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Review 1 of “'Can you make it out alive?' Investigating Penal Imaginaries at Forts, Sanitariums, Asylums, and Segregated Schools"

...Qualitative...Criminology

Published onMar 19, 2021
Review 1 of “'Can you make it out alive?' Investigating Penal Imaginaries at Forts, Sanitariums, Asylums, and Segregated Schools"
key-enterThis Pub is a Review of

Vote: Publish pending minor changes


[For votes to count, referees must reasonably explain why they voted as they did. Thus, please explain your vote. If you voted to publish pending minor changes, specify each change, why it is needed, and, possibly, how it should/could be done.]

I am not a native English speaker, so it is difficult for me to evaluate the quality of the style. However, I find the article well-written and easy to follow. As a whole, the article relies on a very interesting and innovative research. It is well-informed and it offers a stimulating analysis of fright nights. It definitely fills a gap in the study of “penal tourism” and “dark tourism”. The article will be of interest for researchers – and, hopefully, for practitioners. However, I have several comments or suggestions for the authors (see below).

[Please put additional info below, as/if you see fit.]

  1. Literature section: There is a growing literature on escape rooms tourism (and its recent development) and it might be interesting to see how this literature intersects with “penal spectatorship” field.

  2. Can the authors make an estimate on how many fright night events exist (or mention how common this kind of events are in Northern America)? In the first step of the research (when 88 stories were found), was the search exhaustive? It might be worth mentioning that not all fright night events are advertised on the Internet.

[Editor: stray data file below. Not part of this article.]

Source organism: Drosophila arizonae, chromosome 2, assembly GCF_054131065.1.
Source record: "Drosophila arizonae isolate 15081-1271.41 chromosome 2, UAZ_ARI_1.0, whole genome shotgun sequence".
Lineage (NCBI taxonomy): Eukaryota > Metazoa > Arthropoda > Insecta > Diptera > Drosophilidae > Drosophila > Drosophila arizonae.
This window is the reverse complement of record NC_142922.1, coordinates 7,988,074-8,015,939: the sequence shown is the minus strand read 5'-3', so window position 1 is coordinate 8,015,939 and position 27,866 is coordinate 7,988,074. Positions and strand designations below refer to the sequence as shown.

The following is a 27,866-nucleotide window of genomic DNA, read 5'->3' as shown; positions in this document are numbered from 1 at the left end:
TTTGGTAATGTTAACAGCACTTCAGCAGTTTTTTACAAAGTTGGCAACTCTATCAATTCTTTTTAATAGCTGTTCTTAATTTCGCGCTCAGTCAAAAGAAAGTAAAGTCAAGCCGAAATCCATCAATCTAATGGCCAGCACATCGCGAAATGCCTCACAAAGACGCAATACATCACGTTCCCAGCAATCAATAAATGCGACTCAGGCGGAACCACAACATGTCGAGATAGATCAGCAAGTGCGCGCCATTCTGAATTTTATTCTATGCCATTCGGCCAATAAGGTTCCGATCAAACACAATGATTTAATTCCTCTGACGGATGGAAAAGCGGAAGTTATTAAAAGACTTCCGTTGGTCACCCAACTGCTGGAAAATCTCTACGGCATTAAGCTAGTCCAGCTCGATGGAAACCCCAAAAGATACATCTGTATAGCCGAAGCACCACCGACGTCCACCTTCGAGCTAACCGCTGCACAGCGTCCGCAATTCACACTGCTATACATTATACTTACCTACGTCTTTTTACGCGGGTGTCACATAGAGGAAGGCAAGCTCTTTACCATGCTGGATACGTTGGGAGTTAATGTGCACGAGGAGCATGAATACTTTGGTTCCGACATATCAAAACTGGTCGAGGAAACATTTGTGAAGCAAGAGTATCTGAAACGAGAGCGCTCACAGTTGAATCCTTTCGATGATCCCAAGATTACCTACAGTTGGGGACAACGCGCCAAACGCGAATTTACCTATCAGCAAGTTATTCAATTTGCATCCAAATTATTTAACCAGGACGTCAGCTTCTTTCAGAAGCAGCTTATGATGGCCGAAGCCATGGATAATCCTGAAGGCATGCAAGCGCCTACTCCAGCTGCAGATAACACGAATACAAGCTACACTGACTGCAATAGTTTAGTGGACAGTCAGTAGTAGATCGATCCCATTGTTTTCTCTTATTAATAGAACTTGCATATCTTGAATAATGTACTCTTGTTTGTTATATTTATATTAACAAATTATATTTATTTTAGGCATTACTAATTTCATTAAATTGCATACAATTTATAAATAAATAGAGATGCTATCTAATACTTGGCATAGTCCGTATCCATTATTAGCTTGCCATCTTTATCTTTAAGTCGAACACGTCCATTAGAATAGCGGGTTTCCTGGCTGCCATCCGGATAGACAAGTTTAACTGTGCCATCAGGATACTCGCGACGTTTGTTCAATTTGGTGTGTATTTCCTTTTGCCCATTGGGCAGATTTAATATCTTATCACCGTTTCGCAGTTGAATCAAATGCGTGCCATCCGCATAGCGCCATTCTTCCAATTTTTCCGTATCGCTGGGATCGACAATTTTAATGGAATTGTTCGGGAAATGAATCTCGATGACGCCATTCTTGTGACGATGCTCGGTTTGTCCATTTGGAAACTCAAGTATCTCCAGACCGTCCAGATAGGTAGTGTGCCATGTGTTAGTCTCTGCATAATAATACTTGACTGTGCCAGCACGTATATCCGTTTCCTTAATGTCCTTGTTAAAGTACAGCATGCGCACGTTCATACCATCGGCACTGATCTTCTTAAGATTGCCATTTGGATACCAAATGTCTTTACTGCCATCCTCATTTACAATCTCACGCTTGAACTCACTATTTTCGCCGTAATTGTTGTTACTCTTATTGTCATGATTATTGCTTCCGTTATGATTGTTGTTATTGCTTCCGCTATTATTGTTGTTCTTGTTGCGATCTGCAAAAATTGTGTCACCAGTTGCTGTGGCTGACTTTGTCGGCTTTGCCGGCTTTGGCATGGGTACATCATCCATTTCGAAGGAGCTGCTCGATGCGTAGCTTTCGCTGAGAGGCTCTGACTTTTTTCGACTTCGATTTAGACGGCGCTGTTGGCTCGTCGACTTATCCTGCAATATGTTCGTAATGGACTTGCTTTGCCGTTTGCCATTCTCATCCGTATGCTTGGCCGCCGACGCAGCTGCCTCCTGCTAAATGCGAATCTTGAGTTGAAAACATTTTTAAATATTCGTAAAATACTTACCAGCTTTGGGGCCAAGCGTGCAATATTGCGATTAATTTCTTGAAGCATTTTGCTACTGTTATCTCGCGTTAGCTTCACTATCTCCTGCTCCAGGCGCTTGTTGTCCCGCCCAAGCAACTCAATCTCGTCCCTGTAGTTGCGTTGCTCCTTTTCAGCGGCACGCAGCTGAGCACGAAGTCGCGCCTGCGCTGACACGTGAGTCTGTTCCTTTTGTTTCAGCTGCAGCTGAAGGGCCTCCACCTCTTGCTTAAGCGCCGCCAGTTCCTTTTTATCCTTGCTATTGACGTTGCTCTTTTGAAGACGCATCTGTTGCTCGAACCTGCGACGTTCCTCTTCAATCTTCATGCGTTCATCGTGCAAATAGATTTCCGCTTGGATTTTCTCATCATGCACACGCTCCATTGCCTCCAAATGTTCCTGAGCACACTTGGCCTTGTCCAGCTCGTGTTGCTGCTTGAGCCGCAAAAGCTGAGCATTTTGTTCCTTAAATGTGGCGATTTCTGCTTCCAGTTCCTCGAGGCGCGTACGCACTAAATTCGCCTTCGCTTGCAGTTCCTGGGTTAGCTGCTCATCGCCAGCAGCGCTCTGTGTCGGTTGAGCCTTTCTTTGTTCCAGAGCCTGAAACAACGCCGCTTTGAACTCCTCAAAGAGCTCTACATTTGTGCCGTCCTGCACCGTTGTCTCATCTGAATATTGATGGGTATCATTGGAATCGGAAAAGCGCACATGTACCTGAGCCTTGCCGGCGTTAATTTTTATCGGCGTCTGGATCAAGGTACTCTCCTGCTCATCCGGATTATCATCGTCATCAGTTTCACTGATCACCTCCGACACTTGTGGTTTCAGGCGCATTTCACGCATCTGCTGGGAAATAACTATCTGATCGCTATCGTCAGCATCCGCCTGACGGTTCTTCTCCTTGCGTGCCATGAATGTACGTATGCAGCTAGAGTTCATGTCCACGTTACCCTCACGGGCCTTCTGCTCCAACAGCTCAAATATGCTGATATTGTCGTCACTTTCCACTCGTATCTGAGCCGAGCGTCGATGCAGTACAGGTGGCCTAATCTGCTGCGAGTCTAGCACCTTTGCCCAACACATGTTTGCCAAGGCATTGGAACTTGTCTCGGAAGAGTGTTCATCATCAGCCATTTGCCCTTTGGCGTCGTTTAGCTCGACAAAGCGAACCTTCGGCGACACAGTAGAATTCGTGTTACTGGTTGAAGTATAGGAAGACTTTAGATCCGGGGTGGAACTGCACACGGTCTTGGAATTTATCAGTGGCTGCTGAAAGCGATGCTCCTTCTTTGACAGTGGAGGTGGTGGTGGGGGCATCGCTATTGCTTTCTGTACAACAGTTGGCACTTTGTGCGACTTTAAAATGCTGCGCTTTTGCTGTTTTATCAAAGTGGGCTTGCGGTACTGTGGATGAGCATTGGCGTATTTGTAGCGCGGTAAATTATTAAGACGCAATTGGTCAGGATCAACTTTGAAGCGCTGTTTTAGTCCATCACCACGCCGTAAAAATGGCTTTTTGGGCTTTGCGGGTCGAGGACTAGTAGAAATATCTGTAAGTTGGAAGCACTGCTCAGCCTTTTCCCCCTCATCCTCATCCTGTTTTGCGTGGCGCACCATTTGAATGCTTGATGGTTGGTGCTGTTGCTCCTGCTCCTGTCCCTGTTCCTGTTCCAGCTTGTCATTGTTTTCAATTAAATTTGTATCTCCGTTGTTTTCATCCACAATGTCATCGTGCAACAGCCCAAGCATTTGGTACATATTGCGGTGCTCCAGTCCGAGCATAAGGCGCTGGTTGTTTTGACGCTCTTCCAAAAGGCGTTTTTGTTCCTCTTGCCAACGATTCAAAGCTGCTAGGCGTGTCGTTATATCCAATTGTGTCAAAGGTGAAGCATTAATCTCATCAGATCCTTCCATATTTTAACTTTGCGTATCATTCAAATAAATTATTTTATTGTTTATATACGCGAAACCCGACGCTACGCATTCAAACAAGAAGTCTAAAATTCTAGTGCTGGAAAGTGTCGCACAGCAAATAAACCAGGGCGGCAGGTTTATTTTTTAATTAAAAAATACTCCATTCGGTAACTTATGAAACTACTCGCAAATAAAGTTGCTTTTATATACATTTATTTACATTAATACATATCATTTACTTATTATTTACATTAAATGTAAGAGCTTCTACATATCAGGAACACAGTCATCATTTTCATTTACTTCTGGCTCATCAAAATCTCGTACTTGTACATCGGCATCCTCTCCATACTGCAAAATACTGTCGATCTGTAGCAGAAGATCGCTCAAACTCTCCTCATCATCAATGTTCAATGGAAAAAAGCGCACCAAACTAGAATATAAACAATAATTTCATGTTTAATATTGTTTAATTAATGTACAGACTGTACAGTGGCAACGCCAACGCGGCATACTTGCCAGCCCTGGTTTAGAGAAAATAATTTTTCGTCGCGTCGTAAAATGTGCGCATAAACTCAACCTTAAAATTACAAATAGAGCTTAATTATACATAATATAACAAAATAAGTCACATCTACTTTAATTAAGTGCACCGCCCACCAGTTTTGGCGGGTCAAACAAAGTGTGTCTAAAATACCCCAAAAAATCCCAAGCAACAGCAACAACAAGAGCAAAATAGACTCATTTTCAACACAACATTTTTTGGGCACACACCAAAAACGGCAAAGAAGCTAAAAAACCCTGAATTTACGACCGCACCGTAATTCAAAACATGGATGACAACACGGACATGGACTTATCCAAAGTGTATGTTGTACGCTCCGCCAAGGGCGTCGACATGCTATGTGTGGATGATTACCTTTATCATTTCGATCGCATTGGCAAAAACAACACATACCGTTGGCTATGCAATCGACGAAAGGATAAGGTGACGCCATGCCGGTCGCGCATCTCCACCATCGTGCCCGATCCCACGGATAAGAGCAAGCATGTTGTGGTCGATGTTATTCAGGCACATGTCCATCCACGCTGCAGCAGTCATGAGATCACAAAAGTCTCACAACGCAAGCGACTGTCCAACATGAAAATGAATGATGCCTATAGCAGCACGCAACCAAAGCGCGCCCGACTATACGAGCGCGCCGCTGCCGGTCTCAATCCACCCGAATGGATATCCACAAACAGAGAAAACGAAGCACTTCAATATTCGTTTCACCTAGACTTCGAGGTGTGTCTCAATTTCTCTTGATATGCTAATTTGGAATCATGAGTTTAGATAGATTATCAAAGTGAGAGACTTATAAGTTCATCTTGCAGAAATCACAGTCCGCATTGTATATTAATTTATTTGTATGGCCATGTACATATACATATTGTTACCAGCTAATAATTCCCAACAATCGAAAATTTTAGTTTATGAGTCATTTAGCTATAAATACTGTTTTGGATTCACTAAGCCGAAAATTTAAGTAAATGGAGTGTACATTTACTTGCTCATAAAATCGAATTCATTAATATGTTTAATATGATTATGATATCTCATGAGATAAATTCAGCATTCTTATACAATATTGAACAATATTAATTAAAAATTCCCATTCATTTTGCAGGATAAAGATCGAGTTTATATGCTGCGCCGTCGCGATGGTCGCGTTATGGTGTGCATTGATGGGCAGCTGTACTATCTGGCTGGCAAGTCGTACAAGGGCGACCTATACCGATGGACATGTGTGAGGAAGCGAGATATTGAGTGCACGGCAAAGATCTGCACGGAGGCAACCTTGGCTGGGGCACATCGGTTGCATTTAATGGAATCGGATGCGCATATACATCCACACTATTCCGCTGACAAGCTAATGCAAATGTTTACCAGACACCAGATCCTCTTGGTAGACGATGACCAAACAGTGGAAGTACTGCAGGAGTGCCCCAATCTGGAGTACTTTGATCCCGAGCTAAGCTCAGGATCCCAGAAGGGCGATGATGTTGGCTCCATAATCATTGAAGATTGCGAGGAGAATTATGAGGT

3. I think it would be interesting that the authors reflect on the type of data they analyze: the way an event is advertised says how the event organizer expect to attract visitors – it does not always say a lot about the event itself; reviews from the public on the Internet do not always reflect well their feelings (perhaps only the most educated people will post a review, or the younger ones...)

  4. I think the authors should elaborate on how they selected the four “representative” sites – what do they really mean by “representative”?

  5. Regarding forts and the history of colonization, I think some readers might appreciate if authors would be a bit more specific about dates (when forts were constructed?). The article refers to Treaty n. 1 and it assumes readers knows what it refers to and when it was signed.

  6. Talking about Fort Garry and colonization, I think it would be worth mentioning the name of the Nation whose land was occupied by the fort’s construction and how they refer to their land right now.

  7. Regarding the “Trap house”: There are a lot of similarities (in terms of purpose and public expectations) with Scared Straight. I just found that interesting!

  8. I’m not comfortable with the use of the picture of “a prisoner”. I see why it might be of interest to share such a picture, but I feel that, at the end, it contributes to reproduce what the article itself criticizes. The image legend (“a real prisoner”) is a bit problematic, even if we assume that the person on the picture gave his consent to be photographed – but did he give his consent to be included in this publication? I would suggest at least to explain why you use this picture and to provide some critical perspective.

  9. On the same vein, I think it would be of interest to have screenshots of websites advertising for fright night events or pictures of advertising materials (since your topics are “how the events are advertised” and “what tourists say about them” – rather than of the events themselves).

  10. “Police involvement is relevant, as police provide a sense of authenticity and legitimacy.”=> I agree, and based on what I have observed, I would also say that it’s a way for police institutions to engage with kids and teenagers – like police museums do. 

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